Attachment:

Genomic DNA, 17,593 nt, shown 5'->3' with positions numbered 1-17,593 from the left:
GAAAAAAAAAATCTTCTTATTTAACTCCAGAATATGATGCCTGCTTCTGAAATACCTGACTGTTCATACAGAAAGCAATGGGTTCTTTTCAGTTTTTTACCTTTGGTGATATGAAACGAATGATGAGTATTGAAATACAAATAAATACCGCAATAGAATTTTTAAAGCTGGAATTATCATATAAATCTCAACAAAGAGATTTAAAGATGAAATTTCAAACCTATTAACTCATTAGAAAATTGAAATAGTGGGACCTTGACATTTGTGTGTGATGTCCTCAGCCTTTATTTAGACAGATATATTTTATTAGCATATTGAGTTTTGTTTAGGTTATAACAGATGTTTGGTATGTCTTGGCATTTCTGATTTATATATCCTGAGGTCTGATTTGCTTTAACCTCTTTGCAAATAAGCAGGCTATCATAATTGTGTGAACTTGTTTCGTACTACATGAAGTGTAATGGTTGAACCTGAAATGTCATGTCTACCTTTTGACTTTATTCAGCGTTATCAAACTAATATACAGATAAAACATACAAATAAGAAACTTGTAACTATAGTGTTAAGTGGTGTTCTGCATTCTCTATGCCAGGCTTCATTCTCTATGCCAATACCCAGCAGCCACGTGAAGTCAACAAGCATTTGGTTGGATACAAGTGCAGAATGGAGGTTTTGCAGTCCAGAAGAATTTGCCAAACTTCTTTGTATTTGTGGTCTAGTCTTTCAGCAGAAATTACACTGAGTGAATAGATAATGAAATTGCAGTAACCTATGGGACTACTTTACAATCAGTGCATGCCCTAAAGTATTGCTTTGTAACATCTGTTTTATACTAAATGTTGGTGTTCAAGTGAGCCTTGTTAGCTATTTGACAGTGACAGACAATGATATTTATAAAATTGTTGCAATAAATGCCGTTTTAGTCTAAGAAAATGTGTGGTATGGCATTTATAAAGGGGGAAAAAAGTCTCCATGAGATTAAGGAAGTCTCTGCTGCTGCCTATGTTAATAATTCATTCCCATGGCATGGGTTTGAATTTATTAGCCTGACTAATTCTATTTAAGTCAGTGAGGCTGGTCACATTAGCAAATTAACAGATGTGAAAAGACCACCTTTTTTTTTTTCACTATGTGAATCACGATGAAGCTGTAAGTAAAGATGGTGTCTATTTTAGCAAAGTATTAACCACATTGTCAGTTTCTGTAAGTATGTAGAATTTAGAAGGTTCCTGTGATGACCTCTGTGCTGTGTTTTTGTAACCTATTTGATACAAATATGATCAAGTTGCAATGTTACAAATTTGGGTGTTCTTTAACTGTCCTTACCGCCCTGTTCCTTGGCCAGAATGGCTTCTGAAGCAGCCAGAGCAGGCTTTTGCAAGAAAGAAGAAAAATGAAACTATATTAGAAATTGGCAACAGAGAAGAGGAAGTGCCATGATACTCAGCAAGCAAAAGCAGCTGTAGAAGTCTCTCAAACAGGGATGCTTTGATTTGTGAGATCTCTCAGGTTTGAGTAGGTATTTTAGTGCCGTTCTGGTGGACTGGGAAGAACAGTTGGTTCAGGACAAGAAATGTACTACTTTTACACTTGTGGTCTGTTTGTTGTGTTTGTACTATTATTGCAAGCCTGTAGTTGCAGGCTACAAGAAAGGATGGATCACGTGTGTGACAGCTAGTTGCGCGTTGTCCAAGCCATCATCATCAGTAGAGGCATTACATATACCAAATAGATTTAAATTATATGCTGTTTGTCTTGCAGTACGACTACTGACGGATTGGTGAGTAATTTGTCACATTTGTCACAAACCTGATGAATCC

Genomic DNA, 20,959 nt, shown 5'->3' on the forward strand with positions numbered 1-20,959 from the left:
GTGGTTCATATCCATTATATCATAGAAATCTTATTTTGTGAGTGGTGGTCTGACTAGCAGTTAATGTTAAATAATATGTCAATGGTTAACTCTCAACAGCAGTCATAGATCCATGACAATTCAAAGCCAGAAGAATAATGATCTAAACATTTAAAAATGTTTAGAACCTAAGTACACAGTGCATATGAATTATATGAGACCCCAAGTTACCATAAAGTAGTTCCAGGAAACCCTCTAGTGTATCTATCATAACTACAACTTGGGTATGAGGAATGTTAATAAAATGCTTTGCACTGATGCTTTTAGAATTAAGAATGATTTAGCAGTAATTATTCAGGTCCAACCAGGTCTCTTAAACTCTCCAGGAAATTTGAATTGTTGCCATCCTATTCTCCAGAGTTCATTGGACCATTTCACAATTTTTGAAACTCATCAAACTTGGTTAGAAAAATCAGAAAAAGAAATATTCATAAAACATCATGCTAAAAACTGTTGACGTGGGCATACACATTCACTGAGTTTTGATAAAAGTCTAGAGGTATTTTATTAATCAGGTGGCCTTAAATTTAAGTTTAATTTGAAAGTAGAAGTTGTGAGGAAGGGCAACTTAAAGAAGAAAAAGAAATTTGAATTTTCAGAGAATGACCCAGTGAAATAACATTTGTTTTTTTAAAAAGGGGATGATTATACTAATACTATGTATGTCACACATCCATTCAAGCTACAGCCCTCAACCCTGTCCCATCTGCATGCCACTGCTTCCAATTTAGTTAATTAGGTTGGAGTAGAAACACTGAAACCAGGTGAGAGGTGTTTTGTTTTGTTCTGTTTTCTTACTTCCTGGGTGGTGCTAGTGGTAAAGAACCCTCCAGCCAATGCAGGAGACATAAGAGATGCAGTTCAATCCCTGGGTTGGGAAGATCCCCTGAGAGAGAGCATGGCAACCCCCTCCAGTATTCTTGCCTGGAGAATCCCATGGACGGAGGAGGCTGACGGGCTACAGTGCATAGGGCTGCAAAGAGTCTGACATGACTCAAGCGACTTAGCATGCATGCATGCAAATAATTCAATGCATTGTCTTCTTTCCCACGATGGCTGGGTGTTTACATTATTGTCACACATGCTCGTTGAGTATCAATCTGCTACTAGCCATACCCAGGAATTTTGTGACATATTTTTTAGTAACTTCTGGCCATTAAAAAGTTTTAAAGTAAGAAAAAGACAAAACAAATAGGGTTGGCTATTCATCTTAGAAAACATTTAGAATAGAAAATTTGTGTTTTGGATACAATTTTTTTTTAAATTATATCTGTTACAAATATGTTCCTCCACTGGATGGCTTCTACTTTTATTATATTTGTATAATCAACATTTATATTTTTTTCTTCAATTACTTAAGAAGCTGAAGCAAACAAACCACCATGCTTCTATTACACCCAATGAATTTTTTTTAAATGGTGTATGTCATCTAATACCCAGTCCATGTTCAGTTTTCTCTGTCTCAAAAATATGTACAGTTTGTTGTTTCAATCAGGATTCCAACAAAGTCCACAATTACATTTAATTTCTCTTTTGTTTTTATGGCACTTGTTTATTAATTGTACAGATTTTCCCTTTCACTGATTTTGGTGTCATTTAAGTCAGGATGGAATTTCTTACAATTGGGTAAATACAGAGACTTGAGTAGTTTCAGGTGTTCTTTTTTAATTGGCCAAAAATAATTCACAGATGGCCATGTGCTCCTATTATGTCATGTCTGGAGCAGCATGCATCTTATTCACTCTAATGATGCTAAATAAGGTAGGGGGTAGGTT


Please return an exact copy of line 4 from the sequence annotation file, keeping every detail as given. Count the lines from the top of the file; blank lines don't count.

GTGGTTCATATCCATTATATCATAGAAATCTTATTTTGTGAGTGGTGGTCTGACTAGCAGTTAATGTTAAATAATATGTCAATGGTTAACTCTCAACAGCAGTCATAGATCCATGACAATTCAAAGCCAGAAGAATAATGATCTAAACATTTAAAAATGTTTAGAACCTAAGTACACAGTGCATATGAATTATATGAGACCCCAAGTTACCATAAAGTAGTTCCAGGAAACCCTCTAGTGTATCTATCATAACTACAACTTGGGTATGAGGAATGTTAATAAAATGCTTTGCACTGATGCTTTTAGAATTAAGAATGATTTAGCAGTAATTATTCAGGTCCAACCAGGTCTCTTAAACTCTCCAGGAAATTTGAATTGTTGCCATCCTATTCTCCAGAGTTCATTGGACCATTTCACAATTTTTGAAACTCATCAAACTTGGTTAGAAAAATCAGAAAAAGAAATATTCATAAAACATCATGCTAAAAACTGTTGACGTGGGCATACACATTCACTGAGTTTTGATAAAAGTCTAGAGGTATTTTATTAATCAGGTGGCCTTAAATTTAAGTTTAATTTGAAAGTAGAAGTTGTGAGGAAGGGCAACTTAAAGAAGAAAAAGAAATTTGAATTTTCAGAGAATGACCCAGTGAAATAACATTTGTTTTTTTAAAAAGGGGATGATTATACTAATACTATGTATGTCACACATCCATTCAAGCTACAGCCCTCAACCCTGTCCCATCTGCATGCCACTGCTTCCAATTTAGTTAATTAGGTTGGAGTAGAAACACTGAAACCAGGTGAGAGGTGTTTTGTTTTGTTCTGTTTTCTTACTTCCTGGGTGGTGCTAGTGGTAAAGAACCCTCCAGCCAATGCAGGAGACATAAGAGATGCAGTTCAATCCCTGGGTTGGGAAGATCCCCTGAGAGAGAGCATGGCAACCCCCTCCAGTATTCTTGCCTGGAGAATCCCATGGACGGAGGAGGCTGACGGGCTACAGTGCATAGGGCTGCAAAGAGTCTGACATGACTCAAGCGACTTAGCATGCATGCATGCAAATAATTCAATGCATTGTCTTCTTTCCCACGATGGCTGGGTGTTTACATTATTGTCACACATGCTCGTTGAGTATCAATCTGCTACTAGCCATACCCAGGAATTTTGTGACATATTTTTTAGTAACTTCTGGCCATTAAAAAGTTTTAAAGTAAGAAAAAGACAAAACAAATAGGGTTGGCTATTCATCTTAGAAAACATTTAGAATAGAAAATTTGTGTTTTGGATACAATTTTTTTTTAAATTATATCTGTTACAAATATGTTCCTCCACTGGATGGCTTCTACTTTTATTATATTTGTATAATCAACATTTATATTTTTTTCTTCAATTACTTAAGAAGCTGAAGCAAACAAACCACCATGCTTCTATTACACCCAATGAATTTTTTTTAAATGGTGTATGTCATCTAATACCCAGTCCATGTTCAGTTTTCTCTGTCTCAAAAATATGTACAGTTTGTTGTTTCAATCAGGATTCCAACAAAGTCCACAATTACATTTAATTTCTCTTTTGTTTTTATGGCACTTGTTTATTAATTGTACAGATTTTCCCTTTCACTGATTTTGGTGTCATTTAAGTCAGGATGGAATTTCTTACAATTGGGTAAATACAGAGACTTGAGTAGTTTCAGGTGTTCTTTTTTAATTGGCCAAAAATAATTCACAGATGGCCATGTGCTCCTATTATGTCATGTCTGGAGCAGCATGCATCTTATTCACTCTAATGATGCTAAATAAGGTAGGGGGTAGGTT